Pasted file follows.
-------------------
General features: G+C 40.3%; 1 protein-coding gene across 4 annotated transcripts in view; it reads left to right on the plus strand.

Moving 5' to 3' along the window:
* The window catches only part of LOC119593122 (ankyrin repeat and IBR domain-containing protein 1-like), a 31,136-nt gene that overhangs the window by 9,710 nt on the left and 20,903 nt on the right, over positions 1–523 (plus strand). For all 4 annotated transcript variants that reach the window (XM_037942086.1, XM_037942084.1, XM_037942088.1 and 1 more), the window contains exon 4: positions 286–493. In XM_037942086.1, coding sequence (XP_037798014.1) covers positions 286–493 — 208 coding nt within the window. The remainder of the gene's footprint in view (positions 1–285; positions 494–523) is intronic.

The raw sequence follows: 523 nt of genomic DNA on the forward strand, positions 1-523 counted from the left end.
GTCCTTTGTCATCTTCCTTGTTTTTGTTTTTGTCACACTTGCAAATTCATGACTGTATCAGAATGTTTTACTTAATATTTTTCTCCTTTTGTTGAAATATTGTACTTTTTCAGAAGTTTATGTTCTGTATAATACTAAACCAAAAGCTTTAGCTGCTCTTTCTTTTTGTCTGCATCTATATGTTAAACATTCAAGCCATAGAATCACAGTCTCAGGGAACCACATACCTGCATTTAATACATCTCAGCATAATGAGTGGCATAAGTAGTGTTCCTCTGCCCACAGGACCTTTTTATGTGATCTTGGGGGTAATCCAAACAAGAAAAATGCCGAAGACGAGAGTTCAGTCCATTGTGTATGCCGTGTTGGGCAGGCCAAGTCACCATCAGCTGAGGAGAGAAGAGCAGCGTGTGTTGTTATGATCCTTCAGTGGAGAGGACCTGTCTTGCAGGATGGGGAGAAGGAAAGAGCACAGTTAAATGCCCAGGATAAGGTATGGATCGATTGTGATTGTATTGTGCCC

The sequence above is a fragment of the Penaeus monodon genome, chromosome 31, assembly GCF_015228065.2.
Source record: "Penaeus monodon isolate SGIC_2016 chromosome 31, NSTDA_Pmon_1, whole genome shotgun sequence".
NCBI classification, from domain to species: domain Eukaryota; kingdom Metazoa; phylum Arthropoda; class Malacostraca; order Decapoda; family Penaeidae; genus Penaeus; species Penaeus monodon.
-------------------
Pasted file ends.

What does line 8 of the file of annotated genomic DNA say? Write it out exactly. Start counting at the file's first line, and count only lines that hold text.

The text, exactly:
NCBI classification, from domain to species: domain Eukaryota; kingdom Metazoa; phylum Arthropoda; class Malacostraca; order Decapoda; family Penaeidae; genus Penaeus; species Penaeus monodon.